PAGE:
Jill Lawrence, Politics Daily
The unlikely emergence of Chris Christie proves once again that you can never tell who is going to take off in the public imagination. The New Jersey governor not only rocked on the 2010 campaign trail, he quickly became a regular on short lists of Republican presidential prospects.
A year ago, the new Republican governor to watch was the one who prevailed in the only other gubernatorial race of 2009, Bob McDonnell of Virginia. The even-tempered, perfectly coiffed McDonnell ran aÂ textbook campaign, won by 17 percentage points and was chosen to give theÂ televised GOP response to President Obama’s State of the Union address.
To the north, in a different kind of campaign, Christie was demanding that Gov. Jon Corzine “man up and say I’m fat” in response to Corzine ads that made unsubtle allusions to Christie’s size. Toward the end, conservative columnist Paul Mulshine suggested Christie’s campaign might be theÂ worst-run in state history and accused him of “trying to reinvent the flat tire.”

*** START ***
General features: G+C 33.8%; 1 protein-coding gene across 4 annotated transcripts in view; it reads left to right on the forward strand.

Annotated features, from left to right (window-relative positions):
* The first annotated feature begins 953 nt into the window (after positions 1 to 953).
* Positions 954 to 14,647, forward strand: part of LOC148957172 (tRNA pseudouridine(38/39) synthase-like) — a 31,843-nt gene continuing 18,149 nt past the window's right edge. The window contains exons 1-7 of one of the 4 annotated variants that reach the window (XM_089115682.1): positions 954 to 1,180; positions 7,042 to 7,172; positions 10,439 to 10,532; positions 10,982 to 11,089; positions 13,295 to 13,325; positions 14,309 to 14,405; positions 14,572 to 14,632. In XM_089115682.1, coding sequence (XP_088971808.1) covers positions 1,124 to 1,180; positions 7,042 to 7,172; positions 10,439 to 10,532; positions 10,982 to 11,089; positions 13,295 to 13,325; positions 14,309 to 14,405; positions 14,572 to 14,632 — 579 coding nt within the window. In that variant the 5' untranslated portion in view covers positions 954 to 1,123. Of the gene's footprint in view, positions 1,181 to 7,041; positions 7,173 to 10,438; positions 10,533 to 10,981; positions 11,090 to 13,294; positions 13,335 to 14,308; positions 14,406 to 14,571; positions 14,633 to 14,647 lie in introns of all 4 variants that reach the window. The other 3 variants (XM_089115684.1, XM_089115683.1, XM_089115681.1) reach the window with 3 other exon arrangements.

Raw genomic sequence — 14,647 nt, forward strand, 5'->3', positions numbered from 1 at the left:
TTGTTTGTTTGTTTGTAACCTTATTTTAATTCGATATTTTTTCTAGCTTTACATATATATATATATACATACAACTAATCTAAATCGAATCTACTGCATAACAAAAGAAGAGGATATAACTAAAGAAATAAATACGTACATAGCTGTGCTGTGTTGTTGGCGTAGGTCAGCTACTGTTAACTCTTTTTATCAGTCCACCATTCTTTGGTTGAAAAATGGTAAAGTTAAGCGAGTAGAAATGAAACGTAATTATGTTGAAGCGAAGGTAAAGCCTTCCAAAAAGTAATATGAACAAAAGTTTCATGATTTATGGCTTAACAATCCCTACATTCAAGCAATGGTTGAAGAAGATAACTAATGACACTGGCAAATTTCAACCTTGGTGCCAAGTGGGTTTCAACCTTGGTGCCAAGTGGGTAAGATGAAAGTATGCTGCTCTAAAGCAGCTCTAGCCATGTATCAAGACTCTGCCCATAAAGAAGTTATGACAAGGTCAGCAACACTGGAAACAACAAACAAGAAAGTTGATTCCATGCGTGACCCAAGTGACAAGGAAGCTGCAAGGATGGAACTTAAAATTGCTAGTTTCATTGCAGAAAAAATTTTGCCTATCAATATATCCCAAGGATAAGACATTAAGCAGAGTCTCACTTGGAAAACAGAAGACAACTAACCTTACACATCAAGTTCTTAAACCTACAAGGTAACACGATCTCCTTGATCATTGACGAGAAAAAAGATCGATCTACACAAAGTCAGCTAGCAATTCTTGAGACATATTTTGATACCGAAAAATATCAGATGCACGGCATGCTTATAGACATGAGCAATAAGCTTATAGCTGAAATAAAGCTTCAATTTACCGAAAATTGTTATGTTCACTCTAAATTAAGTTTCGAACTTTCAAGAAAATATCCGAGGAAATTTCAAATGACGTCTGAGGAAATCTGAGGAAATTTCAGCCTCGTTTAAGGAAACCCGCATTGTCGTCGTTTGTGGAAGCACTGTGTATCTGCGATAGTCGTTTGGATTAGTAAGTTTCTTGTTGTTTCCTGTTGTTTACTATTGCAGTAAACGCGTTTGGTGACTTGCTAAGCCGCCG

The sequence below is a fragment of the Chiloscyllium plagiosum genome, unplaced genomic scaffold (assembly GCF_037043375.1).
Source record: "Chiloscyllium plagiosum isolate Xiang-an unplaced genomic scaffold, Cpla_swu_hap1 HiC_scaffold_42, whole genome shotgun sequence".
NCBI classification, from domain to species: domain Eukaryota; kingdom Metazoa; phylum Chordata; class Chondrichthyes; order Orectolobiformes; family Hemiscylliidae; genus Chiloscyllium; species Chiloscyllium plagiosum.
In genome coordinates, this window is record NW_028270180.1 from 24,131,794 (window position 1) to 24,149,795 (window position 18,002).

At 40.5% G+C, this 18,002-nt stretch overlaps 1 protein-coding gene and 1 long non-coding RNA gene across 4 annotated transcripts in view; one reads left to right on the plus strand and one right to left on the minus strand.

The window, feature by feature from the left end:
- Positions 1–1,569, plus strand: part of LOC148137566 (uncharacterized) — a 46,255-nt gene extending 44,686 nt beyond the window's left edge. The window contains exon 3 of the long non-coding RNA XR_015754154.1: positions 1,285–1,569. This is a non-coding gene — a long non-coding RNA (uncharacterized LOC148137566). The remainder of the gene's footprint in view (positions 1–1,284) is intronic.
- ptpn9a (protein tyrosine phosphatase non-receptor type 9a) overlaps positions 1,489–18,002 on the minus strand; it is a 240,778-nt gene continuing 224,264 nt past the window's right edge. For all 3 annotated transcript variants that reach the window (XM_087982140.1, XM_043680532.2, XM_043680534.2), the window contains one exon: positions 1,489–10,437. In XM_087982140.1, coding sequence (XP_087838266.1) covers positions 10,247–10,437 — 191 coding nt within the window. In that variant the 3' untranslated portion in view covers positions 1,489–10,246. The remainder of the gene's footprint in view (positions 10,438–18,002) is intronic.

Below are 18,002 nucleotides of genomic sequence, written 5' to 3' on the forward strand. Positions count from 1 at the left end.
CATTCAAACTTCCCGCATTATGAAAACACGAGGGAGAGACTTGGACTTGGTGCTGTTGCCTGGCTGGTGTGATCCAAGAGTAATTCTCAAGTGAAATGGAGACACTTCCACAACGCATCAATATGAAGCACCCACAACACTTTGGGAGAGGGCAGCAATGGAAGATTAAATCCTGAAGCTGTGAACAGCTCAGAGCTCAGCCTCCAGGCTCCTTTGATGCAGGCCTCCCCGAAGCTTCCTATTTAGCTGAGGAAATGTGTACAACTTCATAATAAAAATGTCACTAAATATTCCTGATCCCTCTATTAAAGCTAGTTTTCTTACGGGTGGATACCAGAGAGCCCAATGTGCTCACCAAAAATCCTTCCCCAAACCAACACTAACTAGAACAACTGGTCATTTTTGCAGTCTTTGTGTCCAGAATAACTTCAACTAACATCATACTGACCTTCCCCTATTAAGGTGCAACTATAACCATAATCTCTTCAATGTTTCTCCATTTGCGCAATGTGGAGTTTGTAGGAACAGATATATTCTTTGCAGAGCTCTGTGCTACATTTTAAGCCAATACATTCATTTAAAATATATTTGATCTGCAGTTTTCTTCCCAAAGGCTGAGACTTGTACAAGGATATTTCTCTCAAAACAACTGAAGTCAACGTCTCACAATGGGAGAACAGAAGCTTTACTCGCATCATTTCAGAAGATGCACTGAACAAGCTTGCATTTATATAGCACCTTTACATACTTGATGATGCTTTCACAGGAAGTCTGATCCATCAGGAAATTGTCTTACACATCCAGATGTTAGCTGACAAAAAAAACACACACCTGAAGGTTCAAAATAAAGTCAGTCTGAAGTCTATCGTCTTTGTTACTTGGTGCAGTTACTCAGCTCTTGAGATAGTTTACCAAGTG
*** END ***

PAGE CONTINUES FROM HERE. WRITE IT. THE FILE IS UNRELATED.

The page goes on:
A four-point victory transformed Christie’s standing but not his style. Between battles with Democrats and their allies, he raised nearly $9 million this year for Republican candidates, according to political adviser Mike DuHaime (considerably more than McDonnell’s $2.5 million). Throughout, the former federal prosecutor has maintained a trademark manner so blunt and combative that the Quinnipiac University Poll routinely asks New Jersey residents whether they consider him a leader or a bully.Â “Leader” has hovered at 50 percent in recent months.
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